The Swiss Army Knife
Swiss Army Knife – flagship model SwissChamp
The Swiss Army Knife is produced by two Swiss companies, Victorinox and Wenger, and dates back to about 1891. 19th century Switzerland was one of the poorest countries in Europe, and yet the knife has survived to become synonymous with the excellence of modern Swiss craftsmanship.
A brief history of the Swiss Army Knife
Karl Elsener, a Swiss cutler, wanted to create jobs but could not afford to build a factory, so he founded the Swiss Cutlers' Association. His intention was that cutlers would cooperate to produce, within Switzerland, standard issue knives for the Swiss Army. The army had introduced introduced a new rifle which required a screwdriver for its maintenance, so the knives included one, with a can-opener and reamer thrown in for good measure.
25 cutlers participated but after a year or so the venture collapsed because Swiss craftsmen couldn't compete with industrialised factories in Germany. Elsener persevered and produced an unofficial "Officer's Knife" which was lighter and had more functions than the official army "Soldier's Knife". He legally registered the "Officer's and Sports Knife" in 1897 and began to achieve success when army officers bought the knife for themselves in cutlery shops.
Victorinox (founded by Elsener) and Wenger (originally Paul Boechat & Cie), based in different cantons of the country, were both awarded contracts for supplying knives to the Swiss army to minimise friction between the French and German-speaking parts of the country, and to promote competition. Victorinox knives are now identified as 'The Original Swiss Army Knife' while the Wenger ones are labelled 'The Genuine Swiss Army Knife'.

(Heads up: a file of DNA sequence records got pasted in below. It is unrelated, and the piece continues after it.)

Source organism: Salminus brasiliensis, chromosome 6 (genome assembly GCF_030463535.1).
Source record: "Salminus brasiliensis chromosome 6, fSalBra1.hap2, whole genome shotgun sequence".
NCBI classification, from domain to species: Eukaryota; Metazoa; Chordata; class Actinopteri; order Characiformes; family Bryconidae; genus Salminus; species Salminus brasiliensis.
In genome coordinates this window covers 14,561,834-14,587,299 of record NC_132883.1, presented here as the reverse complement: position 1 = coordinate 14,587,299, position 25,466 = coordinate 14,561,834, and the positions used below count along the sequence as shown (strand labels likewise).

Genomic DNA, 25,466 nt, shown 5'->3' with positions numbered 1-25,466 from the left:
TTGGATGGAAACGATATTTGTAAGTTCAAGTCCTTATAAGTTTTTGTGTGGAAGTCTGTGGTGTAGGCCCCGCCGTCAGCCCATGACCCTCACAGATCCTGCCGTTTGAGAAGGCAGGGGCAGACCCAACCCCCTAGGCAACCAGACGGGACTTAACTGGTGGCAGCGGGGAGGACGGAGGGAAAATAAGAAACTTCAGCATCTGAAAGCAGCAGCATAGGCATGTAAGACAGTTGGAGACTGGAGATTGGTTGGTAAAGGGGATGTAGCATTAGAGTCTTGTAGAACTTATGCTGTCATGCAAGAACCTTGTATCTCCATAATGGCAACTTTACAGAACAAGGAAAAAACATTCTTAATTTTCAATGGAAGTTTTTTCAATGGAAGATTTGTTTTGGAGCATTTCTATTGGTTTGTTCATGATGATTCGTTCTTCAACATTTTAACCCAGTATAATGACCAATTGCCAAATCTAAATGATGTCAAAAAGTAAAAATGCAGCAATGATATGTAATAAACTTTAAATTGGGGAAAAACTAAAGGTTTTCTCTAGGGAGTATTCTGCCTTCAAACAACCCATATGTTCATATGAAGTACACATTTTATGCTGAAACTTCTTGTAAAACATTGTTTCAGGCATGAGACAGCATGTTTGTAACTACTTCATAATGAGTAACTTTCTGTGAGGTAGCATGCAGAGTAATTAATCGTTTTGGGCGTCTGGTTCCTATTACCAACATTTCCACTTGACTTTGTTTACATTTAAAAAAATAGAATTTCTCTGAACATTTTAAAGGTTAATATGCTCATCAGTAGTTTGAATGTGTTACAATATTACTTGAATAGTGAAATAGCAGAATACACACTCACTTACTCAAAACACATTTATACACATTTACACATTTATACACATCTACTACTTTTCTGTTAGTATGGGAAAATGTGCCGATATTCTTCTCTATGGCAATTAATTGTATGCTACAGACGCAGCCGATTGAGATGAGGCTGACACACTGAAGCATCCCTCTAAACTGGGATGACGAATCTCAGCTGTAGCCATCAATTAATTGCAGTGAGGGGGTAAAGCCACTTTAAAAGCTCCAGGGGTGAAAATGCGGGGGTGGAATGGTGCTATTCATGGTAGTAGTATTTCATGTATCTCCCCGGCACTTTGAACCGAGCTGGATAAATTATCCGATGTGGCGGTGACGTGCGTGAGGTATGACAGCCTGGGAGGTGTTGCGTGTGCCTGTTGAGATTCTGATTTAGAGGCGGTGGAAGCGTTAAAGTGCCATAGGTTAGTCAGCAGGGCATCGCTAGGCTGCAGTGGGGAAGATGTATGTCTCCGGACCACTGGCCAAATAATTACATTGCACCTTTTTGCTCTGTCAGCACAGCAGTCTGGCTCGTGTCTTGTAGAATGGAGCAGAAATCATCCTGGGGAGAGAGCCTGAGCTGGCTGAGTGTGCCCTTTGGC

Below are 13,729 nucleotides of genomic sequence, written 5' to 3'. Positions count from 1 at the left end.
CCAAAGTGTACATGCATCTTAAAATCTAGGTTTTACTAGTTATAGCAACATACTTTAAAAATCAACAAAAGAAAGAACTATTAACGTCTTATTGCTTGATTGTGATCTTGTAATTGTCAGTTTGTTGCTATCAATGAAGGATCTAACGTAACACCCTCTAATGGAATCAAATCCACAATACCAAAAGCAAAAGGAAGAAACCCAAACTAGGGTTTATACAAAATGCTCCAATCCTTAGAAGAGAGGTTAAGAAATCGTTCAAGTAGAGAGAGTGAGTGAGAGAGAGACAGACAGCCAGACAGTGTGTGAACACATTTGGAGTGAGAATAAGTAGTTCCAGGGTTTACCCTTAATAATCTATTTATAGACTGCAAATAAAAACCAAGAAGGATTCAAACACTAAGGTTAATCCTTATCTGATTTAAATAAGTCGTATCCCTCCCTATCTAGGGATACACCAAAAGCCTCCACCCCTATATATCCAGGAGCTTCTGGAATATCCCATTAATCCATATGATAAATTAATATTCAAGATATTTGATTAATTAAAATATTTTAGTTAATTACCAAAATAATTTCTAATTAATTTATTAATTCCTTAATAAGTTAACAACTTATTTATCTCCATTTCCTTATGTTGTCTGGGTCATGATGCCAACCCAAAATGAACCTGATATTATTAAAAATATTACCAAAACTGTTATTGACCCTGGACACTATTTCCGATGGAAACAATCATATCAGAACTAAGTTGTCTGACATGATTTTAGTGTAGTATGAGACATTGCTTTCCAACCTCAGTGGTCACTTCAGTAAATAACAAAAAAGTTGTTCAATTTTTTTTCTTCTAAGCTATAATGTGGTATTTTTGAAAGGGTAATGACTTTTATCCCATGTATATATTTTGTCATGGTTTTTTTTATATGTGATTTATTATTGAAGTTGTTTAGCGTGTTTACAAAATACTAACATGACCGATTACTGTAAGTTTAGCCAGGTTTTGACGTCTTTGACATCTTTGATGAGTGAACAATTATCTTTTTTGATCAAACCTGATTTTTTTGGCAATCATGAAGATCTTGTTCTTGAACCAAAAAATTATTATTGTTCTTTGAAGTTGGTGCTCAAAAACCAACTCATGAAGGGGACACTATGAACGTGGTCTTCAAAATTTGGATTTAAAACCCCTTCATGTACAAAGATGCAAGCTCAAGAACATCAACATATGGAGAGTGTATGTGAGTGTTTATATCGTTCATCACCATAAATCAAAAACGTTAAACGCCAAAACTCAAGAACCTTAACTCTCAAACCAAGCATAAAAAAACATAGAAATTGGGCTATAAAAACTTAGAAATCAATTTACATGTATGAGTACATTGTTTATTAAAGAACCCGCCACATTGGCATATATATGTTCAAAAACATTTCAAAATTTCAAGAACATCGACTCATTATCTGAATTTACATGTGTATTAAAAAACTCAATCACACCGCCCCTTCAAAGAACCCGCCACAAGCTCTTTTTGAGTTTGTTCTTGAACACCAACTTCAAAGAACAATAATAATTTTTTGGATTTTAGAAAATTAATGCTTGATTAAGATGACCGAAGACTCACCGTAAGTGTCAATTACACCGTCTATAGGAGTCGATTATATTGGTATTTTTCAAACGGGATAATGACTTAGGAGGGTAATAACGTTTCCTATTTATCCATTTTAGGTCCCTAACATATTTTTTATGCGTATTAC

Worldwide distribution of the Swiss Army Knife was stimulated by World War II, when they were available in American PX stores and became popular with the American GI, to whom they were known as the known as the "survival knife". Victorinox (which has taken over Wenger) still supplies some 50,000 knives to the Swiss army each year, and produces 30-odd thousand Swiss Army Knives per day in over 100 different models.
Facts about the Swiss Army Knife
One of the reasons for the lightness and elegance of the Swiss Army Knife is that it makes multiple use of each spring – typically six blades on only two springs. The knife's cutting blades are made from a special blade steel with a Rockwell C (unit of hardness) of 56. The saws, scissors, and files have a hardness of RC 53, tin openers and reamers have RC 52, and corkscrews and springs have RC 49. The internal separating strips are made from aluminium alloy (to make them light), and the rivets and bushings are made of brass.
The springs press on the various tools with different degrees of force. The large and small blades are pressed into place with a force of 12 kg and 8 kg respectively. The total force of 20 kg presses on the corkscrew. With 2 springs and 6 pressure points the total spring pressure is 70 kg – apparently it's all a matter of leverage ratios and axes. The open screwdriver is under even more spring pressure, with its facing edge behind the knife's axis to prevent it from snapping shut when in heavy use. These high spring pressures remain the same after many years of use, as evidenced by the loudness of the clicking sound each time a tool is opened or closed.
Contrary to popular belief, officers in the Swiss army don't receive the model with the red plastic handle. All members of the army are given the standard issue in anodized aluminium at the start of their military career, and keep it when advancing through the ranks. Incidentally, all able-bodied Swiss males aged between 20 and 30 must serve in the army for 260 days, and most are subsequently assigned to civil protection duties until the age of 37.
The New York Museum of Modern Art and the State Museum for Applied Art in Munich have selected the Swiss Army Knife for their collections of excellence in design.
[ First published August 21st, 2005 ]